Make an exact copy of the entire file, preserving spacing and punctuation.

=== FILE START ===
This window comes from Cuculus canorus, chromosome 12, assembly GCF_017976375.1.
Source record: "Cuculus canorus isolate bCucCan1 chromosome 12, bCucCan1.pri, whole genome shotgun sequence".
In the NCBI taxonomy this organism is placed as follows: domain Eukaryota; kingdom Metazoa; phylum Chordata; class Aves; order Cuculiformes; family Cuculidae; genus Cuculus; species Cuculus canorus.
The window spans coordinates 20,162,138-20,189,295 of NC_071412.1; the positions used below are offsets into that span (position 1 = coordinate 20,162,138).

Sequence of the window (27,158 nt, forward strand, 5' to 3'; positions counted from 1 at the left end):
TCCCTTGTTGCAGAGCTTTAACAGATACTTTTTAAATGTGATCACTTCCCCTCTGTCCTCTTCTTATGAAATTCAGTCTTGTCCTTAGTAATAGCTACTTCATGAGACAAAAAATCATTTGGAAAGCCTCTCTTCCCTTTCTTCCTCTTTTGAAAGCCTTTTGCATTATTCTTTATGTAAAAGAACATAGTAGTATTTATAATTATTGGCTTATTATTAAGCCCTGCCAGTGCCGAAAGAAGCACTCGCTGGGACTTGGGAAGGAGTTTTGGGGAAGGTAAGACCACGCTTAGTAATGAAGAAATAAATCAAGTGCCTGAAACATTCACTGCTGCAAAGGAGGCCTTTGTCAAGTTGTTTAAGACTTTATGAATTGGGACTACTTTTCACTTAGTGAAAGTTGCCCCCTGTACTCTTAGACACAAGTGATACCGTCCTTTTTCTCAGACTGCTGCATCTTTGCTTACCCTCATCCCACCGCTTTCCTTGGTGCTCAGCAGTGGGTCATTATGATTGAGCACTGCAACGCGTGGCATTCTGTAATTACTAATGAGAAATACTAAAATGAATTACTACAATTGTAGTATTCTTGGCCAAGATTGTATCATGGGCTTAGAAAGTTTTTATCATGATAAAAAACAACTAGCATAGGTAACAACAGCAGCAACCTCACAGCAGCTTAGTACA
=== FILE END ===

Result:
This window comes from Cuculus canorus, chromosome 12, assembly GCF_017976375.1.
Source record: "Cuculus canorus isolate bCucCan1 chromosome 12, bCucCan1.pri, whole genome shotgun sequence".
In the NCBI taxonomy this organism is placed as follows: domain Eukaryota; kingdom Metazoa; phylum Chordata; class Aves; order Cuculiformes; family Cuculidae; genus Cuculus; species Cuculus canorus.
The window spans coordinates 20,162,138-20,189,295 of NC_071412.1; the positions used below are offsets into that span (position 1 = coordinate 20,162,138).

Sequence of the window (27,158 nt, forward strand, 5' to 3'; positions counted from 1 at the left end):
TCCCTTGTTGCAGAGCTTTAACAGATACTTTTTAAATGTGATCACTTCCCCTCTGTCCTCTTCTTATGAAATTCAGTCTTGTCCTTAGTAATAGCTACTTCATGAGACAAAAAATCATTTGGAAAGCCTCTCTTCCCTTTCTTCCTCTTTTGAAAGCCTTTTGCATTATTCTTTATGTAAAAGAACATAGTAGTATTTATAATTATTGGCTTATTATTAAGCCCTGCCAGTGCCGAAAGAAGCACTCGCTGGGACTTGGGAAGGAGTTTTGGGGAAGGTAAGACCACGCTTAGTAATGAAGAAATAAATCAAGTGCCTGAAACATTCACTGCTGCAAAGGAGGCCTTTGTCAAGTTGTTTAAGACTTTATGAATTGGGACTACTTTTCACTTAGTGAAAGTTGCCCCCTGTACTCTTAGACACAAGTGATACCGTCCTTTTTCTCAGACTGCTGCATCTTTGCTTACCCTCATCCCACCGCTTTCCTTGGTGCTCAGCAGTGGGTCATTATGATTGAGCACTGCAACGCGTGGCATTCTGTAATTACTAATGAGAAATACTAAAATGAATTACTACAATTGTAGTATTCTTGGCCAAGATTGTATCATGGGCTTAGAAAGTTTTTATCATGATAAAAAACAACTAGCATAGGTAACAACAGCAGCAACCTCACAGCAGCTTAGTACA